The CAC’s rule governing its oversight of deep synthesis technology took effect in January last year and applies to any company that uses such technology to provide internet information services in China. Since then, the CAC has announced at least five batches of companies whose deep synthesis algorithms have been approved, including one as recently as April. Yidu’s name wasn’t on the round of approvals released in April, but it’s possible a new round has concluded and the company was informed individually.

We can’t really comment on how easy or difficult it is to obtain such approvals, though failure would obviously be disastrous for any company. We should note that China’s various regulators have been quite business friendly lately, reversing an earlier trend of regulatory toughness. Many believe the easing could reflect Beijing’s broader attempts to prop up the Chinese economy, whose growth has slowed sharply in recent years after three decades of breakneck expansion.

In the context of that business-friendly approach, the approval for Yidu’s algorithms probably doesn’t come as a huge surprise, which explains the large – but not huge – gains for the company’s stock after announcement of the news.

The bigger issue for Yidu is profitability, which was a lower priority for the company and many of its peers in earlier times when investors were more interested in growth and building up market share. But sentiment has shifted notably in the last two years, causing Yidu and other perpetual money-losers to slash costs and pare down or jettison lower-margin parts of their businesses to show they can operate sustainably over the longer term.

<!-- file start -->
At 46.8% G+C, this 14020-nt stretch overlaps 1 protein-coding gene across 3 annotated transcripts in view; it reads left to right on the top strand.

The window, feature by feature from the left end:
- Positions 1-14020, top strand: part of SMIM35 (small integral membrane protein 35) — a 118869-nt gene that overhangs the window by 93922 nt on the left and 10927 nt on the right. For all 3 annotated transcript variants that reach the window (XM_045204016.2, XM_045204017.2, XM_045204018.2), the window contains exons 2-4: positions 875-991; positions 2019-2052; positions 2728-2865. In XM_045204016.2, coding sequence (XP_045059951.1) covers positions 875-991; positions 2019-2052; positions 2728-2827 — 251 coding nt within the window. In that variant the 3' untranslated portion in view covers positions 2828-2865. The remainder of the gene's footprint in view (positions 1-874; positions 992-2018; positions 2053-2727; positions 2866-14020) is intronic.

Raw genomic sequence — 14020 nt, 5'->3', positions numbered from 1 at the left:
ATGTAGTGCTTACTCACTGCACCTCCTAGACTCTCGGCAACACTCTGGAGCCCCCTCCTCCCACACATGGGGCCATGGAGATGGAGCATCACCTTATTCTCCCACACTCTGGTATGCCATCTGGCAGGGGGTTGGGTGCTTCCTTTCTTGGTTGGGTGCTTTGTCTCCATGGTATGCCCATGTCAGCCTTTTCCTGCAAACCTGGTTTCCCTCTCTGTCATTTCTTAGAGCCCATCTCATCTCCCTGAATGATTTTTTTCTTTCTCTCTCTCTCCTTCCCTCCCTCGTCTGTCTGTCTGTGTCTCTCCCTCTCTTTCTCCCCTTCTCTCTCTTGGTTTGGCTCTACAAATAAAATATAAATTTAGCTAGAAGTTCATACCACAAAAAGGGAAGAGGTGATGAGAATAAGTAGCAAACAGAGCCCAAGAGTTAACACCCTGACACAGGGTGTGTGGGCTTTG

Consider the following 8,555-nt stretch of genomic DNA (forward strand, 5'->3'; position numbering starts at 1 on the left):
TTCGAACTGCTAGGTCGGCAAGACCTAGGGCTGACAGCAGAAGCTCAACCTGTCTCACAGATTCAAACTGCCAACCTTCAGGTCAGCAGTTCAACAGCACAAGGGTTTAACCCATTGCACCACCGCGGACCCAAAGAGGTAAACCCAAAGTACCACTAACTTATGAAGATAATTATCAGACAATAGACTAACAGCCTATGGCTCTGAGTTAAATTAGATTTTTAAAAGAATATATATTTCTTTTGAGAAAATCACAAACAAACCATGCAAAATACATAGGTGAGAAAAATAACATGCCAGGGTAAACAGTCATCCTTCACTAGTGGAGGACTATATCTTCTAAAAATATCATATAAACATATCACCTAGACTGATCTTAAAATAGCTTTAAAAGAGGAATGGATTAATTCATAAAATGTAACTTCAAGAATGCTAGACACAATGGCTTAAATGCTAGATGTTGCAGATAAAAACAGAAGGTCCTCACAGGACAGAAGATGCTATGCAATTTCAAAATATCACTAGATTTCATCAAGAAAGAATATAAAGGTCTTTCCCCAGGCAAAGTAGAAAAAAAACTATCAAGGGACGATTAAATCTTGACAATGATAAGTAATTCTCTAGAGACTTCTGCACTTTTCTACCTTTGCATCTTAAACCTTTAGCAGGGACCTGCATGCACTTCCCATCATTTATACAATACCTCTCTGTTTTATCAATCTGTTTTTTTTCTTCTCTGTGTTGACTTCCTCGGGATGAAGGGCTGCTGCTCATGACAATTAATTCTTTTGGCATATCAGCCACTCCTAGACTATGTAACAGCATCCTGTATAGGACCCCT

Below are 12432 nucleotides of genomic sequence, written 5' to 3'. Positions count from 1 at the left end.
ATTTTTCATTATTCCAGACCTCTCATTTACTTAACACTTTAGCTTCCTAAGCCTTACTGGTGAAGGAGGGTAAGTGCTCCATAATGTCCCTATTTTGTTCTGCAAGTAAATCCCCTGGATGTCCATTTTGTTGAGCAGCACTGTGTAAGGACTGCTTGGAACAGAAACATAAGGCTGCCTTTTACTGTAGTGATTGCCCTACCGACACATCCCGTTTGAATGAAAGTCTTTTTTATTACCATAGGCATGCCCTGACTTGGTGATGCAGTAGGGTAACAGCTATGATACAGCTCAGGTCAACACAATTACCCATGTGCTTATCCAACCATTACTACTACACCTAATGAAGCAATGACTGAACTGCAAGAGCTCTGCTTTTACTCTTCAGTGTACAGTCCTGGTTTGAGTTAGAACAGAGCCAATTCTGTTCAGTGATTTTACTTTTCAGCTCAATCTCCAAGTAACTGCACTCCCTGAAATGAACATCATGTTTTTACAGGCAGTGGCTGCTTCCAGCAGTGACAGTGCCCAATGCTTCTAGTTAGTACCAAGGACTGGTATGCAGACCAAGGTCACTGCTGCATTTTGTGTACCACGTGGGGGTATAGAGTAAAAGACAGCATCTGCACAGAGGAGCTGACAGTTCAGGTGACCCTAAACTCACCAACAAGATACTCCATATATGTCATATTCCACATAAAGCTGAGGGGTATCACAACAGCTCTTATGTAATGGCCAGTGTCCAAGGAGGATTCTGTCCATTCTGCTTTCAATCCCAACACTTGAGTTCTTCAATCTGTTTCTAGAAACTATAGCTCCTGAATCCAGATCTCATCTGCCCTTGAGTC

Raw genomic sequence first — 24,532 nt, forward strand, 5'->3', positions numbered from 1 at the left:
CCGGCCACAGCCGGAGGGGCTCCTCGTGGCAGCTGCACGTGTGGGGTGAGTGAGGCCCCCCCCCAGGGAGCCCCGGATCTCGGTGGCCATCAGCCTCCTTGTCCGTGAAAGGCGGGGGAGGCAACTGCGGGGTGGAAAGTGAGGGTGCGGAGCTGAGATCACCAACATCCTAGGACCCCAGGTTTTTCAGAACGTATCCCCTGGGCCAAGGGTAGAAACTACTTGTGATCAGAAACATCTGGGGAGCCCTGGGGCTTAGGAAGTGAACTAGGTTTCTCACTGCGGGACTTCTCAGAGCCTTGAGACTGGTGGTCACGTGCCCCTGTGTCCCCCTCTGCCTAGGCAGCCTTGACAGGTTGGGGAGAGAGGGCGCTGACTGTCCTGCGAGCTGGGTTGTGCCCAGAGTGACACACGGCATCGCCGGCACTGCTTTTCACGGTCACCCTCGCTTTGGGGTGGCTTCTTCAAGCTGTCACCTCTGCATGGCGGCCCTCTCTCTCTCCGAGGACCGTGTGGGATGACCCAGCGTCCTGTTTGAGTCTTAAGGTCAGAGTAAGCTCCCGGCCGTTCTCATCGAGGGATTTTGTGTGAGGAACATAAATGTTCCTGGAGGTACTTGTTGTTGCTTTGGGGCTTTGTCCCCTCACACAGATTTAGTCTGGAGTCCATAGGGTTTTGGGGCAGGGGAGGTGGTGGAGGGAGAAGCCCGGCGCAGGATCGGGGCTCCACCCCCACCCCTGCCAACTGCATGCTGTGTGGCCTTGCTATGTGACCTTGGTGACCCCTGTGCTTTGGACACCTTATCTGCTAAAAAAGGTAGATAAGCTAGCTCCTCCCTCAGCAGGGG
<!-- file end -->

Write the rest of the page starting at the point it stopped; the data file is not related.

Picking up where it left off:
Shrinking revenue

Yidu’s shift was front-and-center in its latest financial results, led by a 25% revenue decline to 357 million yuan ($49 million) for the six months through last September, the first half of its fiscal year. Analysts expect that situation to reverse in the second half of the company’s fiscal year, anticipating revenue will rise more than 30% for the period, resulting in roughly flat revenue for its entire fiscal year. The company is due to report its full fiscal year results on Thursday.

Yidu breaks down its business into three main areas: big data platforms and solutions; life sciences solutions; and health management platforms and solutions. Among those, the culprit behind the big revenue decline in the first half of Yidu’s fiscal year was health management platforms and solutions, whose revenue plunged 71% year-on-year to 58 million yuan. By comparison, big data platform and life sciences solutions rose 3% and 16%, respectively.